Even if you missed the 2010 deadlines, you still might be in luck: Congress extended the first-time home buyer credit for military families and other government workers on assignment outside the United States. If you meet the criteria, you have until June 30, 2011, to close on your first home and qualify for the tax credit of up to $8,000.
Sin #7: Failing to track home-related expenses
If the IRS comes a-knockin', don't be scrambling to compile your records. Many people forget to track home office and home maintenance and repair expenses, says Meighan. File away documents as you go. For example, save each manufacturer's certification statement for energy tax credits, insurance company statements for PMI, and lender or government statements to confirm property taxes paid.
Sin #8: Forgetting to keep track of capital gains
If you sold your main home last year, don't forget to pay capital gains taxes on any profit. However, you can exclude $250,000 (or $500,000 if you're a married couple) of any profits from taxes. So if you bought a home for $100,000 and sold it for $400,000, your capital gains are $300,000. If you're single, you owe taxes on $50,000 of gains. However, there are minimum time limits for holding property to take advantage of the exclusions, and other details. Consult IRS Publication 523.
Sin #9: Filing incorrectly for energy tax credits
If you made any eligible improvement, fill out Form 5695. Part I, which covers the 30%/$1,500 credit for such items as insulation and windows, is fairly straightforward. But Part II, which covers the 30%/no-limit items such as geothermal heat pumps, can be incredibly complex and involves crosschecking with half a dozen other IRS forms. Read the instructions carefully.
Sin #10: Claiming too much for the mortgage interest tax deduction
You can deduct mortgage interest only up to $1 million of mortgage debt, says Meighan. If you have $1.2 million in mortgage debt, for example, deduct only the mortgage interest attributable to the first $1 million.
This article provides general information about tax laws and consequences, but is not intended to be relied upon by readers as tax or legal advice applicable to particular transactions or circumstances. Readers should consult a tax professional for such advice, and are reminded that tax laws may vary by jurisdiction.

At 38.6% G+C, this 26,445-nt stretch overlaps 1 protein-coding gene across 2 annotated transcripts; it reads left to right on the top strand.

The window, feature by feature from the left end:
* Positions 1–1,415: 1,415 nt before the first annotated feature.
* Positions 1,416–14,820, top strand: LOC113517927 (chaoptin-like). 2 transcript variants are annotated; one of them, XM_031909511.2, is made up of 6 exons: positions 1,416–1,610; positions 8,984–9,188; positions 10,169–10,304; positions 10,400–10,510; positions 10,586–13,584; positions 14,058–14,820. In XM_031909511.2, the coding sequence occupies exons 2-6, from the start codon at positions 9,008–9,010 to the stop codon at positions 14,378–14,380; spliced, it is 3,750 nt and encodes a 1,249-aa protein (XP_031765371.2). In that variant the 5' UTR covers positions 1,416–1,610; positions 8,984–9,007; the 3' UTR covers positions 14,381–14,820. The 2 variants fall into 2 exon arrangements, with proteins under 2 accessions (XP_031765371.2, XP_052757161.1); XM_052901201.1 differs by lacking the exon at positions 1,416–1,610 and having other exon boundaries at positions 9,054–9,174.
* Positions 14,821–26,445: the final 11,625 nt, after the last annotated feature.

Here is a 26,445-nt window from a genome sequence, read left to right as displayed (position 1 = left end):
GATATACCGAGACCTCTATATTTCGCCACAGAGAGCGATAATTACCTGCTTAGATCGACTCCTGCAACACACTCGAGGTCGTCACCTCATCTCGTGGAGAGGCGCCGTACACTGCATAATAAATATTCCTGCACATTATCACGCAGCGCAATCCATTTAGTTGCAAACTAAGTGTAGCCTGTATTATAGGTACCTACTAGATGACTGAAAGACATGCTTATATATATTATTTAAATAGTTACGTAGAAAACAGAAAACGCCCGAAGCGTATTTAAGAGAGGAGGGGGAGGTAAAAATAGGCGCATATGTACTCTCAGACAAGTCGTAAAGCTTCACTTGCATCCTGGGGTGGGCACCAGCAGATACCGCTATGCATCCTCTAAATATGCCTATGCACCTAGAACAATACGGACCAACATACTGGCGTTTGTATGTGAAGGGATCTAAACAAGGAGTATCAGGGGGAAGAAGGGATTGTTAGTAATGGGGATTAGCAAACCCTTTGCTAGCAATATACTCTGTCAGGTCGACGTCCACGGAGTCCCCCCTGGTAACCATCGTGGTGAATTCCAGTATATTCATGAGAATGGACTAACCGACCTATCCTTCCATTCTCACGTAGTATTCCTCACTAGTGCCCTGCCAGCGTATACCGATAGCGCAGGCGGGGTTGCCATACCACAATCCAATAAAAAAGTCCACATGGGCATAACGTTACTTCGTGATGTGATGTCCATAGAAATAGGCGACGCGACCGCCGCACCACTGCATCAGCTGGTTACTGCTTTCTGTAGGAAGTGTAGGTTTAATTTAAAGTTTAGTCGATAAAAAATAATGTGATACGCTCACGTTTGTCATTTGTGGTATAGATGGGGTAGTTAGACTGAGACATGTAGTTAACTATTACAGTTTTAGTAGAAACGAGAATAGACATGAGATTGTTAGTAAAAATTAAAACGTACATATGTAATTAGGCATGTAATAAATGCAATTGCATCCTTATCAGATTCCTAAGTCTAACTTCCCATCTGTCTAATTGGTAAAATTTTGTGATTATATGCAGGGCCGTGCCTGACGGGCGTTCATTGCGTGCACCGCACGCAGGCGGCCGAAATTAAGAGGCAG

G.M. Filisko is an attorney and award-winning writer who was once mortified to receive a letter from the IRS-but relieved to learn the IRS had simply found a math error in her favor. A frequent contributor to many national publications including AARP.org, Bankrate.com, and the American Bar Association Journal, she specializes in real estate, business, personal finance, and legal topics
Monday, February 7, 2011
I like what Attorney Richard Zaretsky, says in his post on AR;
Although the MARS Rule does not prevent real estate agents from performing MARS services, if they choose to perform MARS, it does make them comply with all of the requirements of the Rule. This will definitely change the way real estate agents work with short sales. To stay outside the Rule, a real estate agent should not contract with an entity that does the work of a seller's short sale negotiator nor have any contact the lender's short sale negotiator. The client must contract with a short sale negotiator or attorney independent of the real estate agent for the negotiations to be undertaken and to keep the real estate agent out of that transaction and outside of the MARS scope of application. Since lenders deal with real estate agents all the time in short sale negotiations, because a great number of real estate agents will now not want to be subject to the MARS Rule, I foresee a significant restructuring of the way short sales are accomplished.
My response was;
Good stuff as always. I have been in touch with our local Realtors boards and the Florida Association of Realtors and the National Association of Realtors all last month. This went into play late in December and they have still not informed all the Realtor members.
We really need to educate these associations or we are going to see a lot of Realtors getting sued this year. I saw this start to happen when we had to become compliant with the SAFE Act and now the FTC gets involved. I already have almost 10 addendums and disclosures for myself, my attorney and my firm and now we are putting together the three new ones from MARS.
The only saving grace I can see in the entire plot is that lately many of the banks, or at least the big 4, are now doing more and more Pre-Approved short sales. In other words, all the negotiating is gone. The bank tells us where to price and we submit the offer. Just like an REO, except they don't own the property yet. This may become the loop hole. What do you think?
The FTC Website has this;
Homeowners will be protected by a new Federal Trade Commission rule that bans providers of mortgage foreclosure rescue and loan modification services from collecting fees until homeowners have a written offer from their lender or servicer that they decide is acceptable.
"At a time when many Americans are struggling to pay their mortgages, peddlers of so-called mortgage relief services have taken hundreds of millions of dollars from hundreds of thousands of homeowners without ever delivering results," FTC Chairman Jon Leibowitz said. "By banning providers of these services from collecting fees until the customer is satisfied with the results, this rule will protect consumers from being victimized by these scams."